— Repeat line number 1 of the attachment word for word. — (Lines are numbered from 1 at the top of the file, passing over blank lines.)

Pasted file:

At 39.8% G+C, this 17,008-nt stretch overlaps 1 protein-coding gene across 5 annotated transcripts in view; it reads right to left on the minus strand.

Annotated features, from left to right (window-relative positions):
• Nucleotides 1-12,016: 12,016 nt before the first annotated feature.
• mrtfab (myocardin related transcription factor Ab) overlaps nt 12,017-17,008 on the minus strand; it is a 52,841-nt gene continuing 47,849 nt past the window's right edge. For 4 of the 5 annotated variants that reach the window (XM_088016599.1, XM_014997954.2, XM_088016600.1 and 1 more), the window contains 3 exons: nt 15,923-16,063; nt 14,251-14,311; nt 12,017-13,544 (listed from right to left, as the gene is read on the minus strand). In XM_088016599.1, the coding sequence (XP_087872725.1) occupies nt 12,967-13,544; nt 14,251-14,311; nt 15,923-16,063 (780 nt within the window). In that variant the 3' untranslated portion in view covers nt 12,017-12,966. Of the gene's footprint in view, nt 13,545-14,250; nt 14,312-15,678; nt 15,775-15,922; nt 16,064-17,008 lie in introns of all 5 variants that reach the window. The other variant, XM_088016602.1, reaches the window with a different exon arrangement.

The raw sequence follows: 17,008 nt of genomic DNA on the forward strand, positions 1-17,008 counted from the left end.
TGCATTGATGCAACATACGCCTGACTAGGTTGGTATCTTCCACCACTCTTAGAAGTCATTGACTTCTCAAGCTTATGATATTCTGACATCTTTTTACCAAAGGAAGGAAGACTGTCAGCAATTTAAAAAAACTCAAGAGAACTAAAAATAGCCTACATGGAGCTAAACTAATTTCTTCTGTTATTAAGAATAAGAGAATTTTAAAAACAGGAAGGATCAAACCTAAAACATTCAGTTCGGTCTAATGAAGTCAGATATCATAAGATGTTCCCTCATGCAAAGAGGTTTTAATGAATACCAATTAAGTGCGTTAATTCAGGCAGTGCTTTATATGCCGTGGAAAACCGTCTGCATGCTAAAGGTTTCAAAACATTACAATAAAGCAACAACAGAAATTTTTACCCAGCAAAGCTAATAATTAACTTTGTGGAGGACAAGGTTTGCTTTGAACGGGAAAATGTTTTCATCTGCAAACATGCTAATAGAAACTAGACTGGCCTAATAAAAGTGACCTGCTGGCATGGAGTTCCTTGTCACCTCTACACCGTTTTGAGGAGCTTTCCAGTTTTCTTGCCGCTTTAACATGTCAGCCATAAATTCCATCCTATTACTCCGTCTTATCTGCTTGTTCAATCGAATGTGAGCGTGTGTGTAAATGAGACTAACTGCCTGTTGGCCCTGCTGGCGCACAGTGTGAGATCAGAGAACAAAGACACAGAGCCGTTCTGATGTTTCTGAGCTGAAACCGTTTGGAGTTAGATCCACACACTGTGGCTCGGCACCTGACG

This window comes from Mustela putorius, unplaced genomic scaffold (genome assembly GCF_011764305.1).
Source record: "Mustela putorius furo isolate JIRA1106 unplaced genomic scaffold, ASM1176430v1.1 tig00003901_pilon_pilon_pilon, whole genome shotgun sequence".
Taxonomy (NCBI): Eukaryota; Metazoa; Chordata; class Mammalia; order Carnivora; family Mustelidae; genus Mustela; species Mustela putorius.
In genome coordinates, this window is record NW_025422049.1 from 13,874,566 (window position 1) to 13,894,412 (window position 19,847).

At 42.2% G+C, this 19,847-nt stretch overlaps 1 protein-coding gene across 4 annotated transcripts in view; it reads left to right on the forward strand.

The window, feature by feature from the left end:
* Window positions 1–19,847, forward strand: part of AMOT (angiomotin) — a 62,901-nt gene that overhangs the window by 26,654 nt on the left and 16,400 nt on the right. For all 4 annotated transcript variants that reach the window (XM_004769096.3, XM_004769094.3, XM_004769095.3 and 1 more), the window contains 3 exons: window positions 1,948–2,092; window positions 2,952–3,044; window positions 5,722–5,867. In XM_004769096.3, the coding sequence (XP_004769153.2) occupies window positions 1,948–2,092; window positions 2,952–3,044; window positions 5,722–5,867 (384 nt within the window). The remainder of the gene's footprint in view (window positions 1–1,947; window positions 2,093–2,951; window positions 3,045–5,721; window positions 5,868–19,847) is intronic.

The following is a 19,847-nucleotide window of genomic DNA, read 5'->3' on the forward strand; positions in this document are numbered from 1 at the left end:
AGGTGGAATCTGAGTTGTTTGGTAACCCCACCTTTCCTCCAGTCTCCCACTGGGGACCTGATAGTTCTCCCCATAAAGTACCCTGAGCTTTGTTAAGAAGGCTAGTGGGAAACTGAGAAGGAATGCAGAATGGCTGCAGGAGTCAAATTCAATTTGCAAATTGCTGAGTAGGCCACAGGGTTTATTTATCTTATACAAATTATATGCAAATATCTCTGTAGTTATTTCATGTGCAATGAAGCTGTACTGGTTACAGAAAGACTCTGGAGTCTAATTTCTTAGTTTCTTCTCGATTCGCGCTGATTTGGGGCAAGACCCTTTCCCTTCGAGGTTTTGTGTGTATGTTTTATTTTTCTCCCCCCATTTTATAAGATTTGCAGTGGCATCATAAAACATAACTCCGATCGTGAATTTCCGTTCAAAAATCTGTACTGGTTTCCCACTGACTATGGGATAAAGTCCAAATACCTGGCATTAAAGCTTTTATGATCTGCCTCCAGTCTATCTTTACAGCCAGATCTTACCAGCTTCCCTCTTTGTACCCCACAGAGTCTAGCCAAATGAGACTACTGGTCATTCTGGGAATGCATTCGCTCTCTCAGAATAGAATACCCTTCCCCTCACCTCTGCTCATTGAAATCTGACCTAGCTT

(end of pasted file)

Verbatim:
At 39.8% G+C, this 17,008-nt stretch overlaps 1 protein-coding gene across 5 annotated transcripts in view; it reads right to left on the minus strand.